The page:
Like Carson and Vaitheeswaran (and just about anyone else who has looked at the numbers), McCarthy views current trends in car-making, car buying, and car driving as deeply problematic. But he sees little reason to believe that challenges like global warming and declining oil reserves and rising demand in China and India will be dealt with any more expeditiously than leaded gasoline was. McCarthy takes up the Partnership for a New Generation of Vehicles only long enough to dismiss it as an evasive tactic. By his account, the Clinton Administration initiated the partnership to avoid the more effective, but politically riskier, step of raising fuel-efficiency standards. Ditto for the Bush Administration and the FreedomCAR program. Talking up the car of the future, McCarthy suggests, is just another way Detroit has found to insure that it never arrives. It’s worth noting that the average new car sold in the U.S. today gets twenty miles to the gallon, which is virtually the same as it got in 1993, when the Partnership for a New Generation of Vehicles was launched, and—remarkably enough—less than Henry Ford’s Model T got when it went on the market, ninety-nine years ago last month.
Detroit has to change. Detroit won’t change. The two statements seem incompatible, and yet here we are. The Big Three still claim to be on the verge of introducing revolutionary new technologies—“Imagine: A daily commute without a drop of gas,” a G.M. ad touting a battery-powered car (still in the concept stage) exhorts—even as they continue to fight higher fuel-efficiency standards, on the ground that meeting such standards would be technologically infeasible. Their selective incompetence brings to mind Masetto da Lamporecchio, from “The Decameron,” who pretends to be a deaf-mute in order to screw the nuns.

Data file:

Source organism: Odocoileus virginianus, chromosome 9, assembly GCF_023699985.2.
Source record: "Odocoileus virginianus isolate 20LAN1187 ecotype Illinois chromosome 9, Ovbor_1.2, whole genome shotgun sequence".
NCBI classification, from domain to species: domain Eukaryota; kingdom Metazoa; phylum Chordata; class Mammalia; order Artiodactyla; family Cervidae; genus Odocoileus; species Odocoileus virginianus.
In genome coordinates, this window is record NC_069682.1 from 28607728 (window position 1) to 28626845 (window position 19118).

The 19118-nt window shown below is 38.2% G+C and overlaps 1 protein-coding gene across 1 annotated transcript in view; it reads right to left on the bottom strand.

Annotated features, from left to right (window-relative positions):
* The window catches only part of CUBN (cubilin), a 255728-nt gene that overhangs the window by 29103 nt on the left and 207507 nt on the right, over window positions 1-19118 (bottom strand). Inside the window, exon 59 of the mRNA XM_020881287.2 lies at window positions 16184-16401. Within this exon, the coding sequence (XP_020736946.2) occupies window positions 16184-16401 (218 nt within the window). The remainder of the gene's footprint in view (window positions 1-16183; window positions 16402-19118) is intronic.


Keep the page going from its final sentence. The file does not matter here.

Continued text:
It now seems clear—and both “Zoom” and “Auto Mania” present a compelling case on this point—that car design could be radically improved. Already the technology exists to more or less double fuel efficiency. (A great deal could be accomplished simply by trimming the weight of the average vehicle, which has increased by almost thirty per cent in the last two decades.) The failure of the Partnership for a New Generation of Vehicles notwithstanding, tripling fuel efficiency also seems feasible. Such gains would have a huge impact in terms of oil consumption—passenger vehicles in the U.S. now account for forty per cent of the country’s oil use, and ten per cent of the world’s—and greenhouse-gas production.
But improving gas mileage will take us only so far. Once the Chinese and the Indians really start driving, doubled or even tripled fuel efficiency won’t suffice. This is why Carson and Vaitheeswaran regard the Prius merely as a stopgap: the true car of the future has to accommodate everyone, which is to say six and a half billion, soon to be nine billion, people.